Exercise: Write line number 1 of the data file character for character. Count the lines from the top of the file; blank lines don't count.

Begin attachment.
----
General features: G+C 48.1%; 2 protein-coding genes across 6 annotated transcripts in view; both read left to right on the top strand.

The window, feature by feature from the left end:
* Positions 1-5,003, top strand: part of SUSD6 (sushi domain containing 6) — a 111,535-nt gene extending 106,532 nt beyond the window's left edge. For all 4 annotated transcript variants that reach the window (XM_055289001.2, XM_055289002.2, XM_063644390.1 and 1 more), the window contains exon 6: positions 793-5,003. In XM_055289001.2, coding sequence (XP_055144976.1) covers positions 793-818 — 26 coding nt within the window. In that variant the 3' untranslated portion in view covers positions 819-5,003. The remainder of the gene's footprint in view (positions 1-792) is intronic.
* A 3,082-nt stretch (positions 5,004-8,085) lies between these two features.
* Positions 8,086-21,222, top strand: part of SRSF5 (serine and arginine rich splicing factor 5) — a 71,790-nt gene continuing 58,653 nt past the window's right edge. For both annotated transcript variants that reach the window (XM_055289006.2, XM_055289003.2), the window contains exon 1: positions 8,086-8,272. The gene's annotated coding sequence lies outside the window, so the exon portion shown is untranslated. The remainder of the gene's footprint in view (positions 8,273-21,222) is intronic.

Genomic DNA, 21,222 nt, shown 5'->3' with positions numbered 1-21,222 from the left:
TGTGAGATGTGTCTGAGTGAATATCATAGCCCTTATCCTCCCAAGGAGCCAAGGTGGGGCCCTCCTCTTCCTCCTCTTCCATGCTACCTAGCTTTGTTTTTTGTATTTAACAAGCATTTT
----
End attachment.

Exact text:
General features: G+C 48.1%; 2 protein-coding genes across 6 annotated transcripts in view; both read left to right on the top strand.